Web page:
The evening narration via the train intercom (we wouldn’t have an observation car until the Portland section hooked on in Spokane) was fairly short on history, but for nature, it highlighted a peek of Mt Rainier before Monroe, and many beautiful glimpses of the mountains (particularly, near Index) and several visible portions on the Skykomish River. When we came near to the flat watering site of the town of Skykomish, we would note that we were now approaching the Cascade Tunnel, the longest rail tunnel in the U.S. at a length of over eight miles. (A somewhat longer tunnel lies north in British Columbia and the longest in the world are in the European Alps). We could mention the earlier tunnel, but we were not allowed to explain what had prompted the construction of the new tunnel, even though we were traveling during the summer and well below the old tunnel route. This restraint on information to the extent of not mentioning what was the signature event in the history of crossing this pass, was of the same mentality that has led airlines to never make available movies involving airplane misadventures, even those of comic nature like “Airplane!” Still, what happened in 1910 has little connection to the current rail travel over the pass, other than as a notable piece of tragic history that merits attention.

Wellington in 1910 before the avalanche. (Photo courtesy Wikipedia)
Train wreckage from the Wellington avalanche. (Photo courtesy Library of Congress)

In February 1910, there had been an unusual accumulation of new snow near the railroad stop of Wellington, just under a mile upslope from the alpine town of Scenic. Two trains were blocked there at both ends — a westbound passenger train from Spokane and a mail train. They had been stuck for more than five days, trying to rely on the limited local resources, which was in part due to the railroad managers being unwilling to pay workers what they were demanding for digging the tracks free of snow. Then, on March 1,1910, at a bit past midnight, as a Great Northern employee has described, a “White Death” came coursing down the mountain and swept both trains downhill toward Scenic. (During the time of delay, some passengers had even trekked to the Scenic Hotel for meals).

In a matter of a minute or so, 96 passengers and crew lost their lives. Some pieces of wreckage remained exposed, and perhaps some air pockets, which amazingly resulted in 23 survivors. Now, approaching 113 years since this horrible event, it remains by far the greatest loss of life from an avalanche, since such natural disasters usually strike small groupings of climbers, skiers or snowmobilers. There is not sufficient space to cover this event and its aftermath here, but anyone interested can pursue more detailed accounts in Wikipedia or other sources, but if someone wants to read an almost “TMI” level of information, tracing the enfolding story through many affected individuals, I recommend reading The White Cascade by Gary Kris published in early 2008. Even though I wouldn’t be allowed to pass on what I might learn, I attended his book signing at the old Elliott Bay Bookstore location fittingly then in Seattle’s Pioneer Square.

The Stevens Pass area today. (Photo by Kevin O’Keeffe)

I did take a recent car trip to just past Skykomish in the quest for snow, but on that day there was none. The trip stirred up nostalgia about the countless similar car trips I had taken on that highway, annually to Wenatchee to get fresh red haven peaches, or just to Leavenworth to get a taste of “Bavaria.” Even before we took a Rick Steves trip to the real deal, I was never really fooled, but still enjoyed visiting or winter stayovers. I even thought back to biking on organized rides over the pass several times from Leavenworth and coasting down through the trees on a portion of the old Stevens highway enroute to Skykomish. We must have passed near the old town of Scenic.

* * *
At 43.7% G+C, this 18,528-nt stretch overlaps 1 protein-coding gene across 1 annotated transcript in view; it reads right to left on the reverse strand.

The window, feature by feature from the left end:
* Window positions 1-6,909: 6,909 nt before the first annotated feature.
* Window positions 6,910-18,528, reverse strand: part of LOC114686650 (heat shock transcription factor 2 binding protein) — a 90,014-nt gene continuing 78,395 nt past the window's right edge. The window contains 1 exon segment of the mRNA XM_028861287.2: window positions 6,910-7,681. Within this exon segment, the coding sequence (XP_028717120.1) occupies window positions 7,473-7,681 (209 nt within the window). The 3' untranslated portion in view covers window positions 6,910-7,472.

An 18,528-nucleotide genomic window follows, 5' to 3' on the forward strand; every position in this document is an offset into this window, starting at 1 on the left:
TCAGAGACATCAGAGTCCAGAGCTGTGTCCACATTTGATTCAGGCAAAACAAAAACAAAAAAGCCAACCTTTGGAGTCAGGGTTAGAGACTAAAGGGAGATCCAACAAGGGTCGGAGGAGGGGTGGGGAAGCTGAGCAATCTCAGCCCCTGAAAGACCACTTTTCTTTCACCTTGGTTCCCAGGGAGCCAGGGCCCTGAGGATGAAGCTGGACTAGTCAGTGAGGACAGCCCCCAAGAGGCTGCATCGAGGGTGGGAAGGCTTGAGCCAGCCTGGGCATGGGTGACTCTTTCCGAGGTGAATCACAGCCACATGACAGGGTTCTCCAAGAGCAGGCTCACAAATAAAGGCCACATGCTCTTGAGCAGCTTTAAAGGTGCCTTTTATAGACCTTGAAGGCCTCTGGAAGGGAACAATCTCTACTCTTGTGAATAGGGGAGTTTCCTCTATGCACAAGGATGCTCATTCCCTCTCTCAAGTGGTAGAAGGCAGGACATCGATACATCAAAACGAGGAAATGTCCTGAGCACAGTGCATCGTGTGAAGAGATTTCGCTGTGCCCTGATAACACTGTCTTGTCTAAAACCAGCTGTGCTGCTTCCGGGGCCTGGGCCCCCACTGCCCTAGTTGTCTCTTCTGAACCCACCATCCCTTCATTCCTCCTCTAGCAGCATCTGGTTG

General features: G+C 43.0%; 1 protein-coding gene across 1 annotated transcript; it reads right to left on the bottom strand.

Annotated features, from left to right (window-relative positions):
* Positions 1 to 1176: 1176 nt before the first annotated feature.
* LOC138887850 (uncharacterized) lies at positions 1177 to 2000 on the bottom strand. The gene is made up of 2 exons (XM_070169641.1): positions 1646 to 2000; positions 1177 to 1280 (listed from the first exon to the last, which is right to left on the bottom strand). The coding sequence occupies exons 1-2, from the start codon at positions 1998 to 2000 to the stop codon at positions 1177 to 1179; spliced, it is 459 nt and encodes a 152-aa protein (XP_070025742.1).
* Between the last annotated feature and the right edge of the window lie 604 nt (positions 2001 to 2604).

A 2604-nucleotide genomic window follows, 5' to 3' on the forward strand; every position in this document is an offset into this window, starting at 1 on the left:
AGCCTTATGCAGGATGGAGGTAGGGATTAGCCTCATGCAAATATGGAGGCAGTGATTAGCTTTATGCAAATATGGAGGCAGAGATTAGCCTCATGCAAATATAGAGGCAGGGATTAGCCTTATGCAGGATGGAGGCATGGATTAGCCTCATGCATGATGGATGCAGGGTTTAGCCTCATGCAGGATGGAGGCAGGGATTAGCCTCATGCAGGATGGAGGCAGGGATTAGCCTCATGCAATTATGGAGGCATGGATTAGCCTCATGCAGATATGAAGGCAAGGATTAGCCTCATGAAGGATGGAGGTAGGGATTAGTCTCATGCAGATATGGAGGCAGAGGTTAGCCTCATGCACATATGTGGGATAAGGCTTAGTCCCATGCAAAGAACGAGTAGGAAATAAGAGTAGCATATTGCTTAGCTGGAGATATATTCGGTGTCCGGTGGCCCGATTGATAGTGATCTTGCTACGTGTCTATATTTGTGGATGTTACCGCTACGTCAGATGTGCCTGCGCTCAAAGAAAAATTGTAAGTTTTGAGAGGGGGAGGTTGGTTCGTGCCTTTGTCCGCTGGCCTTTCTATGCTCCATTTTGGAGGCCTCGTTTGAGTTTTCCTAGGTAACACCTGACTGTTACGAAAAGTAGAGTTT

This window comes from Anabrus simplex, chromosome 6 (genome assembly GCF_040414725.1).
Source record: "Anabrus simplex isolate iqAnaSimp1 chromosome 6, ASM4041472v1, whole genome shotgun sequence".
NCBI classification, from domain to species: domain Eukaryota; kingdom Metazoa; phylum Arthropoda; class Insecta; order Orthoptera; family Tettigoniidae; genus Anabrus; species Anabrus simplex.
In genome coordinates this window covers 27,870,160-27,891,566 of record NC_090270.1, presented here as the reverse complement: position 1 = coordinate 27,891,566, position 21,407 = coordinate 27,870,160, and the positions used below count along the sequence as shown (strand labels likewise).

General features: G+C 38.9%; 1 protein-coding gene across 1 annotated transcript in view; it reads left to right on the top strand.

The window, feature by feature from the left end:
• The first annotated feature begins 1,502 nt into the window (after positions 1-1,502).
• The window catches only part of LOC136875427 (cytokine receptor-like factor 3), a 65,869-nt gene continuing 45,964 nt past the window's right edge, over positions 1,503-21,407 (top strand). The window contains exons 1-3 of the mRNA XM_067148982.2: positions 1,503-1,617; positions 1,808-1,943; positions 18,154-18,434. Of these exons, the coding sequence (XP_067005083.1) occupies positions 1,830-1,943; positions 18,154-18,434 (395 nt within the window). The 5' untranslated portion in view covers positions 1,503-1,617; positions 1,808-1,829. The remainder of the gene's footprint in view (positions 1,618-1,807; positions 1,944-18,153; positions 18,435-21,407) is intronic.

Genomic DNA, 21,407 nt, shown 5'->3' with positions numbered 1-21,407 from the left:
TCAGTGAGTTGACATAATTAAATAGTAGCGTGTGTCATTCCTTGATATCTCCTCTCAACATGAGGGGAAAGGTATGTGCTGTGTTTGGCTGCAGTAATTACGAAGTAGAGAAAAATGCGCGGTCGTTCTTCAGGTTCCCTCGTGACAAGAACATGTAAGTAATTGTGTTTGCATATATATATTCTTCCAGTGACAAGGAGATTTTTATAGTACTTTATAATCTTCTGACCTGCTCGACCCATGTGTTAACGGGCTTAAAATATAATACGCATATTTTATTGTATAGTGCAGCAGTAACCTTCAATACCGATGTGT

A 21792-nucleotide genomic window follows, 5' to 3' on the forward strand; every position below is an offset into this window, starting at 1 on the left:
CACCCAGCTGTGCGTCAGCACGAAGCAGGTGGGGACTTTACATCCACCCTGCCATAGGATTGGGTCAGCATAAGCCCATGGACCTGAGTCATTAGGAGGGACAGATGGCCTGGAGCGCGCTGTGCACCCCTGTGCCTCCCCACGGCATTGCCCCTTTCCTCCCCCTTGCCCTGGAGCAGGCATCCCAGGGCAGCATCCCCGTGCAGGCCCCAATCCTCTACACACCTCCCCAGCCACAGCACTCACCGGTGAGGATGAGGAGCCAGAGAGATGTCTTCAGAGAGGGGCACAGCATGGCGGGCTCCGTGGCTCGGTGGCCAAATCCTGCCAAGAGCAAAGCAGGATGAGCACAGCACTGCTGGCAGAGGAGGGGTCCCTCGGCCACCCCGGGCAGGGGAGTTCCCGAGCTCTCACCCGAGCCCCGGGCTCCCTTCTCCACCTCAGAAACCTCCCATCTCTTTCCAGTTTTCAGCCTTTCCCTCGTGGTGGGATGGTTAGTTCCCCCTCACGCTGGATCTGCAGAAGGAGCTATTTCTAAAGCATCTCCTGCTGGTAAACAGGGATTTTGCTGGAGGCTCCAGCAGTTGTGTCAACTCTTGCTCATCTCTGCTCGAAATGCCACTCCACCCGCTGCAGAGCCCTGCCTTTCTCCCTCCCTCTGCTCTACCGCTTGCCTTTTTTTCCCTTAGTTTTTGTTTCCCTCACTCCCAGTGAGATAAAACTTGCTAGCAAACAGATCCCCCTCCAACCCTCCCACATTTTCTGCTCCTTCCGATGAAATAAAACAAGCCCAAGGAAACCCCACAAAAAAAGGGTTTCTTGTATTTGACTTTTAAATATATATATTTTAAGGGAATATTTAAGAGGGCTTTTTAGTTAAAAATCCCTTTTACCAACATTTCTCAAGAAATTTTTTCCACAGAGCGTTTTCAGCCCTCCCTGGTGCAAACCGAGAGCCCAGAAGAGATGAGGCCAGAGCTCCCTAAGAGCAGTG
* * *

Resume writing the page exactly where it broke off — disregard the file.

Allow me one last aside: If one wants hours of reading a more contemporary version of this locale, I recommend the late Mary Daheim’s A to Z series of mysteries set in the fictional town of Alpine (perhaps Scenic?). Anyway, my nostalgia certainly steered me to the scores of times I had done this route by rail, not only for Amtrak, but for personal summer visits to Glacier National Park, and even in the dark of winter when my wife and I would overnight to Whitefish, Montana and be skiing right after an early arrival. (Remember, one hour later than Edmonds).

If any readers want to actualize this mind tour, they can note the faint signs of the old route when they drive over the pass and — in the autumn — the different vegetation on the vertical avalanche chutes on the opposing slopes. In addition to experiencing rail travel via Amtrak, one can go through the tunnel on one of the winter holiday trains to our “Little Bavaria.” Finally. in non-snow- piled times of the year, one can hike (or even wheelchair a portion) of the Iron Goat Trail, which honors the history of those who, only a century or so back, didn’t have such modern amenities or assurances of safe travel. Anyway, on this March 1, I hope you’ll ignore Amtrak’s censure of awareness and give this still relevant occurrence some brief passing thought.

— By Kevin O’Keeffe

Author Kevin O’Keeffe lives in Edmonds.

  1. With the publication of my article, I need to make a correction. The Stevens individual noted was not Isaac but the project engineer John Frank Stevens. Also there has been repeated validation over time of the dangerous nature of this section of the Cascades. Just recently 3 climbers were killed in the nearby Alpine Lakes area. In February 2010 , three experienced powder skiers were killed in the Tunnel Creek avalanche outside the bounds of the Stevens Pass Ski Area. Someone just linked me to the New York Times article on that disaster. Since that paper has much more resources than I , the article is an amazing account of that event, utilizing sophisticated graphics, and I encourage those interested to do a web search.

    1. Thanks for the interesting article. A good docent truly brings to life one’s surroundings and pulls the past into the present. That this program is on trains is a wonderful discovery today. One small correction—the man known as the Empire Builder was James J. Hill, not Sam Hill, who was J. J.’s son-in-law and coincidentally had the same last name.

      1. Wow, 2 for 2 on incorrect naming, I unraveled the one on Stevens, but should have remembered James J, who got mention all along the route. Aging is taking place. Thanks for your attentativeness. KOK

  2. Kevin, thank you for a most enjoyable story. It remonds me of car trips with my father when I was a boy and his stories of the fall of “Galloping Gertie” and the disaster at Wellington.